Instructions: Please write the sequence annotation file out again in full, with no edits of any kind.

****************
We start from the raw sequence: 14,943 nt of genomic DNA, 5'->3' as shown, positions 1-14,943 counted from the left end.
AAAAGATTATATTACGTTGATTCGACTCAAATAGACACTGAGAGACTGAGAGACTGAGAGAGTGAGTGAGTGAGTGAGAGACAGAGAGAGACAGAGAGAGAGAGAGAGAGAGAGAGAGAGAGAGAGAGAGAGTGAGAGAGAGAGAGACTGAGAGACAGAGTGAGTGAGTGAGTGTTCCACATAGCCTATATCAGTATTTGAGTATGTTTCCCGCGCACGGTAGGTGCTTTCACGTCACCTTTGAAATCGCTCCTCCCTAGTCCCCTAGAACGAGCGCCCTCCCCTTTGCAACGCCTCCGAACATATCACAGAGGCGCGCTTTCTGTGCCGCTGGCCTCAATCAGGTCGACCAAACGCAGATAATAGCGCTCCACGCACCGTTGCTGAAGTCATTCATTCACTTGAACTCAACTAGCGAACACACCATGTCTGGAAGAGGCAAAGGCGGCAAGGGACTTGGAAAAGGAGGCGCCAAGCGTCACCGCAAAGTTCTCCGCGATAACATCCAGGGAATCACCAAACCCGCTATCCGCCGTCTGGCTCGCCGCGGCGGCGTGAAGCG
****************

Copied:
We start from the raw sequence: 14,943 nt of genomic DNA, 5'->3' as shown, positions 1-14,943 counted from the left end.
AAAAGATTATATTACGTTGATTCGACTCAAATAGACACTGAGAGACTGAGAGACTGAGAGAGTGAGTGAGTGAGTGAGAGACAGAGAGAGACAGAGAGAGAGAGAGAGAGAGAGAGAGAGAGAGAGAGAGAGTGAGAGAGAGAGAGACTGAGAGACAGAGTGAGTGAGTGAGTGTTCCACATAGCCTATATCAGTATTTGAGTATGTTTCCCGCGCACGGTAGGTGCTTTCACGTCACCTTTGAAATCGCTCCTCCCTAGTCCCCTAGAACGAGCGCCCTCCCCTTTGCAACGCCTCCGAACATATCACAGAGGCGCGCTTTCTGTGCCGCTGGCCTCAATCAGGTCGACCAAACGCAGATAATAGCGCTCCACGCACCGTTGCTGAAGTCATTCATTCACTTGAACTCAACTAGCGAACACACCATGTCTGGAAGAGGCAAAGGCGGCAAGGGACTTGGAAAAGGAGGCGCCAAGCGTCACCGCAAAGTTCTCCGCGATAACATCCAGGGAATCACCAAACCCGCTATCCGCCGTCTGGCTCGCCGCGGCGGCGTGAAGCG